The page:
The announcement from Seaford Town Council that it is to invest £10,000 from its meagre budget on new litter bins for the seafront is very welcome indeed.
It is hoped that the promise in the future to invest more on this, the most valuable of Seaford’s assets, is fulfilled and also is very heartening.
For some time, many local people and visitors have been voicing their concerns about the sad deterioration in both the seafront and beach, certainly compared to 20 years ago.
Seaford, like all towns, has to be able, in some way, to make its case for visitors to come to and businesses to set up in.
On paper, Seaford has it all – a National Park on three of its boundaries, a beautiful bay on its other.
Just along to the east is surely one of the most iconic stretches of coastline anywhere in the world – the Seven Sisters.
It is hopefully now fully accepted that the most pressing need is to do something about the one remaining piece in the jigsaw- the stale, harsh and down right ugly promenade and hazardous and poorly maintained beach.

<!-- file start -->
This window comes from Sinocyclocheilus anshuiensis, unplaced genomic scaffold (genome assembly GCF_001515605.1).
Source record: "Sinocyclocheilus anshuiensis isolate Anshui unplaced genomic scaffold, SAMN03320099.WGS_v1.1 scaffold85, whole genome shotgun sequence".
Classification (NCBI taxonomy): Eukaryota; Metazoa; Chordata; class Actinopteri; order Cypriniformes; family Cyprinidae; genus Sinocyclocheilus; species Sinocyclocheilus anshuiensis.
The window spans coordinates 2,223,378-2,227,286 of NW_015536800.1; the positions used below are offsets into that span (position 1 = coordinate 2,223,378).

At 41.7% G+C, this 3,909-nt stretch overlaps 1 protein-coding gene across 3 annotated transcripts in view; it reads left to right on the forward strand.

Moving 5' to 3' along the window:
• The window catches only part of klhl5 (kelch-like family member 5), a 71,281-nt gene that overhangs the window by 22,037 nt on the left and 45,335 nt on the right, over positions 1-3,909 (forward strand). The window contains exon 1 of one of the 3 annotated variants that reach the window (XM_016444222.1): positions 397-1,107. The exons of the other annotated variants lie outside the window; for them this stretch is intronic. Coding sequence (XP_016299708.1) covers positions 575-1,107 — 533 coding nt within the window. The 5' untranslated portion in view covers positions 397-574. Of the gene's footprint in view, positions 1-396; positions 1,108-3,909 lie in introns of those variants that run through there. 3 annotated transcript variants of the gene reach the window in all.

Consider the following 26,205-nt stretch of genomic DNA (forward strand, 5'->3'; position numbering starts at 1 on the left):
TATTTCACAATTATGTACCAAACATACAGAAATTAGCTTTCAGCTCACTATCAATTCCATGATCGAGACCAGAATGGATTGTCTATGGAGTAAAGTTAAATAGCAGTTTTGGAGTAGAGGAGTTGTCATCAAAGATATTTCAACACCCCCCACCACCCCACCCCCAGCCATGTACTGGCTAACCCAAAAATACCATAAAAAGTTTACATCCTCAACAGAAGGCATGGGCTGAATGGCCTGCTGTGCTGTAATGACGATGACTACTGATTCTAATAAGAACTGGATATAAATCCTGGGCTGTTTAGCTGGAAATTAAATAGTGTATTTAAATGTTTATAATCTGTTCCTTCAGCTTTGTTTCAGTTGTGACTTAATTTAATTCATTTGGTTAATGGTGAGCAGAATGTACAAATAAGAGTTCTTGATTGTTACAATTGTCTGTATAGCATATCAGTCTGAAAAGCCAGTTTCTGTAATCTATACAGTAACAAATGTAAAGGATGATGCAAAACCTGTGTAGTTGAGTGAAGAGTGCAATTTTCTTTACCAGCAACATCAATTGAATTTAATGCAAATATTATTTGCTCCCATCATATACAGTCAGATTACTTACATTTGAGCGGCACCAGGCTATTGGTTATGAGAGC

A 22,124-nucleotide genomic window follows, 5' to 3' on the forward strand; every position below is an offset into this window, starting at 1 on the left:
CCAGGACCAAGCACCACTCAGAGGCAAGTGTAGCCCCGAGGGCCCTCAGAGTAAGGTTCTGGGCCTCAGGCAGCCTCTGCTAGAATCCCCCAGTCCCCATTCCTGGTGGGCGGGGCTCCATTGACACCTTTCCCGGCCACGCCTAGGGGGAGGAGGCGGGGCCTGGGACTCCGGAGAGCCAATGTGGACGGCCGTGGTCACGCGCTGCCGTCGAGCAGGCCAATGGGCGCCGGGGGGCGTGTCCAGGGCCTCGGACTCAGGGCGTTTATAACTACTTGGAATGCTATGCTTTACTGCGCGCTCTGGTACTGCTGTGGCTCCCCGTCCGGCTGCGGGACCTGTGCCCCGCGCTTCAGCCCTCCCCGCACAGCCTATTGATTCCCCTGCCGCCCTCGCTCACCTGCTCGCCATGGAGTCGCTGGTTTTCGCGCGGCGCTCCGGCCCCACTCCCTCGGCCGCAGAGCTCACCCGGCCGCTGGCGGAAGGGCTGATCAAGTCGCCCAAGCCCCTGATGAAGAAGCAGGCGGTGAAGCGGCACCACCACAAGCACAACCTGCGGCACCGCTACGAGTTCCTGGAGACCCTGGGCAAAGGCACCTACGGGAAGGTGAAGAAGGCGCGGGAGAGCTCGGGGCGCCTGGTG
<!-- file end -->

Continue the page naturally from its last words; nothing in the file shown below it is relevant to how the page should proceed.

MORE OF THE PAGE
Regarding the beach, for which no new investment has yet been agreed, the sad fact is that out of 2,500 metres of shingle frontage only a 100 metre stretch could be classed as a proper, safe beach – the cove at Splash Point. The remaining 2,400 metres is unstable, hazardous to the unwary, and in sore need of some innovative investment.
The fact here is that the more people are attracted to Seaford, on paper this most wonderful seaside town, the more inherently safe the beach should be – people would assume this as anywhere that goes out of its way to attract visitors.
A good start would be the provision of just two rock or similar bulls horn breakwaters on just a modest stretch of beach. This would in itself quickly become an iconic feature in its own right, and truly announce Seaford as a fantastic place to live, visit and to run a business from.